If you’ve been in the process of ordination in our diocese, I will have pestered you to write ember letters. I could blame it on our good bishops but I won’t. It is a long standing tradition for ordinands to write ember letters to their bishop four times per year corresponding to the four sets of ember days which occur annually.
What’s this ember thing about, anyways? It’s old. Really old. Leo the Great (5th c) old. He encouraged setting aside the Wednesday, Friday, and Saturday at the beginning of each of the four seasons for fasting and prayer. He claimed the Apostles did it, so all Christians should do it. If you’re interested in the history Wikipedia has a good write up. You can also find dates for ember weeks in your prayer books.
Sadly, the observance of embertides has fallen into disuse except among those peculiar clergy-types, particularly those preparing for ministry. Case in point, two of the three collects for ember days in the 1979 BCP are prayers for those to be ordained and the discernment of those called to ministry. But originally, they were to be observed by all Christians. Their purpose was to provide quarterly opportunities for enhanced recollection and prayer, fasting and abstinence, service and almsgiving. The three days function like an extended interval workout, where the exercise is rigorous, so to build the spiritual muscles which equip the saint to live the life of faith.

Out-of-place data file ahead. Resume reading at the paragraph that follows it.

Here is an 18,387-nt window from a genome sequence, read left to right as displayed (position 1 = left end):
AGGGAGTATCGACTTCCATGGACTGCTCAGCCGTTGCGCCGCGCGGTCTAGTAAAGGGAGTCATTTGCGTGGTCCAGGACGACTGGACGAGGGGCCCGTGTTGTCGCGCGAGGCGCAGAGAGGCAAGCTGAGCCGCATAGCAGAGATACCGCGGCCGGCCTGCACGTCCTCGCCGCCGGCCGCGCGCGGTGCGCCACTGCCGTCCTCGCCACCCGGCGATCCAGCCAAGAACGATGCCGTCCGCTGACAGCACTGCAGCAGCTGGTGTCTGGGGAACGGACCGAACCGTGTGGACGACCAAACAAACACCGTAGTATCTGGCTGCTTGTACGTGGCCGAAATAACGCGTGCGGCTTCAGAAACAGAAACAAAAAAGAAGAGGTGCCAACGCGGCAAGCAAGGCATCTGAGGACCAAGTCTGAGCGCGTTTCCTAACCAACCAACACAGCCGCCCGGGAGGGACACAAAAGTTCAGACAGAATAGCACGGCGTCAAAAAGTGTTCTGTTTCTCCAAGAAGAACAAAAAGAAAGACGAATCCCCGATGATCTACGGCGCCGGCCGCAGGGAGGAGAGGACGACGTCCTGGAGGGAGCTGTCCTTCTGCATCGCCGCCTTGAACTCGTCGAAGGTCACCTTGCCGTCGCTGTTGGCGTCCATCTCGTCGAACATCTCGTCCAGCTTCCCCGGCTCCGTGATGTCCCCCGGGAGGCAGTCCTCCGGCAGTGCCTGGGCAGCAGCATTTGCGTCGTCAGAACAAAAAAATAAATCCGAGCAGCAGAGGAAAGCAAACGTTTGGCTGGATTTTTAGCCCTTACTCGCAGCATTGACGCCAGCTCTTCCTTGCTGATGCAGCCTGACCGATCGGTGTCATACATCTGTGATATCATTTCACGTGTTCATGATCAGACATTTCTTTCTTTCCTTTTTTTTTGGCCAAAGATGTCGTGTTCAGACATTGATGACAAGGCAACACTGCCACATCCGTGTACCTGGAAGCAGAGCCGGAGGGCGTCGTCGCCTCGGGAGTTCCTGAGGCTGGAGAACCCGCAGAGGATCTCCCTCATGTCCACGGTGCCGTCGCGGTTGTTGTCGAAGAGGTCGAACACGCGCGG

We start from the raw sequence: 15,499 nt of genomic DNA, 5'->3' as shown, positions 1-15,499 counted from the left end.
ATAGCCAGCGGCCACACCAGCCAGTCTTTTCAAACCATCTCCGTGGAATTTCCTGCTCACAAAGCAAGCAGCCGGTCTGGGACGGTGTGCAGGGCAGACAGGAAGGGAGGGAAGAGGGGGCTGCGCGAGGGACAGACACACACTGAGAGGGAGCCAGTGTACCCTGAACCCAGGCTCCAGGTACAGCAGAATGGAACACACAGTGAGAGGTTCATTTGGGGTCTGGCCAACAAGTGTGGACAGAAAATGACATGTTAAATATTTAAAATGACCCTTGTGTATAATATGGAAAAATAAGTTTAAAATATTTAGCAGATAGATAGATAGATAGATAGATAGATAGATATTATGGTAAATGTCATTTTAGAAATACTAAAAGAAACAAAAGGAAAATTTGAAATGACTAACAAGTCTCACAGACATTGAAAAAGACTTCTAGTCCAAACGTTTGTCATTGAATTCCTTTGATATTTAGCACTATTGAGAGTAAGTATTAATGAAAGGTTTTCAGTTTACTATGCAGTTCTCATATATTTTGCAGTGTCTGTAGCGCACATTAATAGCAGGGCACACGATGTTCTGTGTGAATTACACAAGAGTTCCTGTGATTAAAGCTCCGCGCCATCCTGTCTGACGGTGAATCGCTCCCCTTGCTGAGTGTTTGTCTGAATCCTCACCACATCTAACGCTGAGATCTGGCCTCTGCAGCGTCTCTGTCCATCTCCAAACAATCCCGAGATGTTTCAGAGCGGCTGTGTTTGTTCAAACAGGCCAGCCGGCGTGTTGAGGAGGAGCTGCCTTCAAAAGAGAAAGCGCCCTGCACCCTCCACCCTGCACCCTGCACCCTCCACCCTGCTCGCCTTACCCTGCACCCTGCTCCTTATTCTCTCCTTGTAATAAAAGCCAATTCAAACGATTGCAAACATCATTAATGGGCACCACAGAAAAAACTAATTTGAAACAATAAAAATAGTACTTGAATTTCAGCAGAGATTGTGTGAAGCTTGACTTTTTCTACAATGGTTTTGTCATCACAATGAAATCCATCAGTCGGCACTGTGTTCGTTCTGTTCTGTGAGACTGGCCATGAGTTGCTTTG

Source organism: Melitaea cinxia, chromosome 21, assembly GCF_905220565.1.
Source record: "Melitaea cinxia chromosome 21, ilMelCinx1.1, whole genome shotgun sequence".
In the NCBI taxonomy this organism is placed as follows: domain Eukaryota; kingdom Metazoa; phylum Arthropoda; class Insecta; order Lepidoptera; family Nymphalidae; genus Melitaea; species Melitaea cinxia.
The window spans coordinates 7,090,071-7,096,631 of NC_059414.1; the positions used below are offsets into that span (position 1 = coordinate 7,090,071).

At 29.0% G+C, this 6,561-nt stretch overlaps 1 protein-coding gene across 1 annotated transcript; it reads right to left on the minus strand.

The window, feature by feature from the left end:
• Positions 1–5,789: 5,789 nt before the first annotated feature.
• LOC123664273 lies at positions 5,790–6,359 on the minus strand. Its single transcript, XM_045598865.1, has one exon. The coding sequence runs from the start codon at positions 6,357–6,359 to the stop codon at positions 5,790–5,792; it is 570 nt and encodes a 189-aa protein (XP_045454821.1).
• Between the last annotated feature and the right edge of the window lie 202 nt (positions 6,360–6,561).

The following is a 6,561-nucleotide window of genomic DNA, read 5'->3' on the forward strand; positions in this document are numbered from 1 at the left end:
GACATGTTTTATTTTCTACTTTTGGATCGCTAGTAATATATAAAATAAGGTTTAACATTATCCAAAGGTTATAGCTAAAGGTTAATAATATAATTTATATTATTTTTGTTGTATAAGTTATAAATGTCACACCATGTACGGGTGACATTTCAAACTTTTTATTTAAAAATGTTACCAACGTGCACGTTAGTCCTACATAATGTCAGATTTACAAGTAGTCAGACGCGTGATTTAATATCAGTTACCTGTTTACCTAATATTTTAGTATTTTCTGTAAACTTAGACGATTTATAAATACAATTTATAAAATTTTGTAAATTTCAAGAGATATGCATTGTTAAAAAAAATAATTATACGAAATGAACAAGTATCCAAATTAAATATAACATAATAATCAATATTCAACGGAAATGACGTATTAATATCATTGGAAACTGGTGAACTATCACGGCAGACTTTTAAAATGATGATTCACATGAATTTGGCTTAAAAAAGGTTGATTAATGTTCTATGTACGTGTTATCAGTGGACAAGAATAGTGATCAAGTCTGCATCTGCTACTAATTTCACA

My purpose in writing is to say that ember days are for all of us - lay and clergy alike. And this is an ember week. Wednesday, Friday, and Saturday are the spring ember days. Consider setting some time aside to draw near to the Lord. Let’s open and receive the gift of this wonderful tradition.